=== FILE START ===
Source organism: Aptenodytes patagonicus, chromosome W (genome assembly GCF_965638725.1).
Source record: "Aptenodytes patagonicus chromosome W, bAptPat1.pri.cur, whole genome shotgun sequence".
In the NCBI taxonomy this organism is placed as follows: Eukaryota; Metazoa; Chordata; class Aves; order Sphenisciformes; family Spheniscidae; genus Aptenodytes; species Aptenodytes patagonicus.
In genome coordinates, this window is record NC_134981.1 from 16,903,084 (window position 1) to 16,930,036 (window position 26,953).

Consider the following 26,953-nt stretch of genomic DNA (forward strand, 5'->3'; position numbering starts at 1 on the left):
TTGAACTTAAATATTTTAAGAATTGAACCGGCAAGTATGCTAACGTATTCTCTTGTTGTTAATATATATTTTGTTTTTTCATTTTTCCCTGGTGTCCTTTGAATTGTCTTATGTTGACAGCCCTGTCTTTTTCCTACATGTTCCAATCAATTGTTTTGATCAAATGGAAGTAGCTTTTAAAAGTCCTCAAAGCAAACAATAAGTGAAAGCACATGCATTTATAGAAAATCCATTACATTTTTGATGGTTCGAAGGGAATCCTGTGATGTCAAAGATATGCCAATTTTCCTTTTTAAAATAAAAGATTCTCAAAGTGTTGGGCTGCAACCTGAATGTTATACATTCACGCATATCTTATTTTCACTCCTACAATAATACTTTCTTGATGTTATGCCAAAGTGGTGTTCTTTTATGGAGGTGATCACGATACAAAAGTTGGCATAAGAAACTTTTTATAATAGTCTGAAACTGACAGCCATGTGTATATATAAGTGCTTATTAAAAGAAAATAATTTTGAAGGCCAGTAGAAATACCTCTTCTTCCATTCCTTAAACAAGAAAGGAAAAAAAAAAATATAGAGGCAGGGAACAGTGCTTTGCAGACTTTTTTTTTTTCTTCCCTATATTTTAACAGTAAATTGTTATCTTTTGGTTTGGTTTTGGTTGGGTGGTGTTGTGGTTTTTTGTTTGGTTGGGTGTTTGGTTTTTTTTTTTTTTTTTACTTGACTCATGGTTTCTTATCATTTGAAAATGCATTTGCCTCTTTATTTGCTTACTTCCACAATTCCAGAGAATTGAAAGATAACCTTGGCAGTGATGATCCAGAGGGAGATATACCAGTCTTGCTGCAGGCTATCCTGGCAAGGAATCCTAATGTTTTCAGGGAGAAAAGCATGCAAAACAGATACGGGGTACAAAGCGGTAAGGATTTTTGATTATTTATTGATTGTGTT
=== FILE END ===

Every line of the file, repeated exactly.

Source organism: Aptenodytes patagonicus, chromosome W (genome assembly GCF_965638725.1).
Source record: "Aptenodytes patagonicus chromosome W, bAptPat1.pri.cur, whole genome shotgun sequence".
In the NCBI taxonomy this organism is placed as follows: Eukaryota; Metazoa; Chordata; class Aves; order Sphenisciformes; family Spheniscidae; genus Aptenodytes; species Aptenodytes patagonicus.
In genome coordinates, this window is record NC_134981.1 from 16,903,084 (window position 1) to 16,930,036 (window position 26,953).

Consider the following 26,953-nt stretch of genomic DNA (forward strand, 5'->3'; position numbering starts at 1 on the left):
TTGAACTTAAATATTTTAAGAATTGAACCGGCAAGTATGCTAACGTATTCTCTTGTTGTTAATATATATTTTGTTTTTTCATTTTTCCCTGGTGTCCTTTGAATTGTCTTATGTTGACAGCCCTGTCTTTTTCCTACATGTTCCAATCAATTGTTTTGATCAAATGGAAGTAGCTTTTAAAAGTCCTCAAAGCAAACAATAAGTGAAAGCACATGCATTTATAGAAAATCCATTACATTTTTGATGGTTCGAAGGGAATCCTGTGATGTCAAAGATATGCCAATTTTCCTTTTTAAAATAAAAGATTCTCAAAGTGTTGGGCTGCAACCTGAATGTTATACATTCACGCATATCTTATTTTCACTCCTACAATAATACTTTCTTGATGTTATGCCAAAGTGGTGTTCTTTTATGGAGGTGATCACGATACAAAAGTTGGCATAAGAAACTTTTTATAATAGTCTGAAACTGACAGCCATGTGTATATATAAGTGCTTATTAAAAGAAAATAATTTTGAAGGCCAGTAGAAATACCTCTTCTTCCATTCCTTAAACAAGAAAGGAAAAAAAAAAATATAGAGGCAGGGAACAGTGCTTTGCAGACTTTTTTTTTTTCTTCCCTATATTTTAACAGTAAATTGTTATCTTTTGGTTTGGTTTTGGTTGGGTGGTGTTGTGGTTTTTTGTTTGGTTGGGTGTTTGGTTTTTTTTTTTTTTTTTACTTGACTCATGGTTTCTTATCATTTGAAAATGCATTTGCCTCTTTATTTGCTTACTTCCACAATTCCAGAGAATTGAAAGATAACCTTGGCAGTGATGATCCAGAGGGAGATATACCAGTCTTGCTGCAGGCTATCCTGGCAAGGAATCCTAATGTTTTCAGGGAGAAAAGCATGCAAAACAGATACGGGGTACAAAGCGGTAAGGATTTTTGATTATTTATTGATTGTGTT